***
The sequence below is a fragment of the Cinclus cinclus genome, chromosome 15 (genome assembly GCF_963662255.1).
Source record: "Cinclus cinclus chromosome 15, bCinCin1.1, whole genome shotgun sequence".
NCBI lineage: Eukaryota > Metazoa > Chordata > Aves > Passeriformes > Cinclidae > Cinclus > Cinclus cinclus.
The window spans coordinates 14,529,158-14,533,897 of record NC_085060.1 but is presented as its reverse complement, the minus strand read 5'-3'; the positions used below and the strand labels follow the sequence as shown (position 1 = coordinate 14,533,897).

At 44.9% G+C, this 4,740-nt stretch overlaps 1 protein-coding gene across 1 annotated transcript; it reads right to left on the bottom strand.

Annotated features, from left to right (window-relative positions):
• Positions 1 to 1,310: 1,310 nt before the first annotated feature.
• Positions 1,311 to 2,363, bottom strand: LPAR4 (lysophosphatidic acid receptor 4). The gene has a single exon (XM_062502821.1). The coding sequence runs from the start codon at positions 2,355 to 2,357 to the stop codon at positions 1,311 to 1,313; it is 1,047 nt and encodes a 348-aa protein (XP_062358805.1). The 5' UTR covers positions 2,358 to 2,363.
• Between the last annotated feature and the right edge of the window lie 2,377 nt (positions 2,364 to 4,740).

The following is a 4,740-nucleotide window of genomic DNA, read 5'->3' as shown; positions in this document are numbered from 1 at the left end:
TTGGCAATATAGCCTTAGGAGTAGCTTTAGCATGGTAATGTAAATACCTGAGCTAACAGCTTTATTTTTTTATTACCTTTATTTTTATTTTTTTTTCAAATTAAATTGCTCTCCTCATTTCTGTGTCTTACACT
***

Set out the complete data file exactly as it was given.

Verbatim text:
The sequence below is a fragment of the Cinclus cinclus genome, chromosome 15 (genome assembly GCF_963662255.1).
Source record: "Cinclus cinclus chromosome 15, bCinCin1.1, whole genome shotgun sequence".
NCBI lineage: Eukaryota > Metazoa > Chordata > Aves > Passeriformes > Cinclidae > Cinclus > Cinclus cinclus.
The window spans coordinates 14,529,158-14,533,897 of record NC_085060.1 but is presented as its reverse complement, the minus strand read 5'-3'; the positions used below and the strand labels follow the sequence as shown (position 1 = coordinate 14,533,897).

At 44.9% G+C, this 4,740-nt stretch overlaps 1 protein-coding gene across 1 annotated transcript; it reads right to left on the bottom strand.

Annotated features, from left to right (window-relative positions):
• Positions 1 to 1,310: 1,310 nt before the first annotated feature.
• Positions 1,311 to 2,363, bottom strand: LPAR4 (lysophosphatidic acid receptor 4). The gene has a single exon (XM_062502821.1). The coding sequence runs from the start codon at positions 2,355 to 2,357 to the stop codon at positions 1,311 to 1,313; it is 1,047 nt and encodes a 348-aa protein (XP_062358805.1). The 5' UTR covers positions 2,358 to 2,363.
• Between the last annotated feature and the right edge of the window lie 2,377 nt (positions 2,364 to 4,740).

The following is a 4,740-nucleotide window of genomic DNA, read 5'->3' as shown; positions in this document are numbered from 1 at the left end:
TTGGCAATATAGCCTTAGGAGTAGCTTTAGCATGGTAATGTAAATACCTGAGCTAACAGCTTTATTTTTTTATTACCTTTATTTTTATTTTTTTTTCAAATTAAATTGCTCTCCTCATTTCTGTGTCTTACACT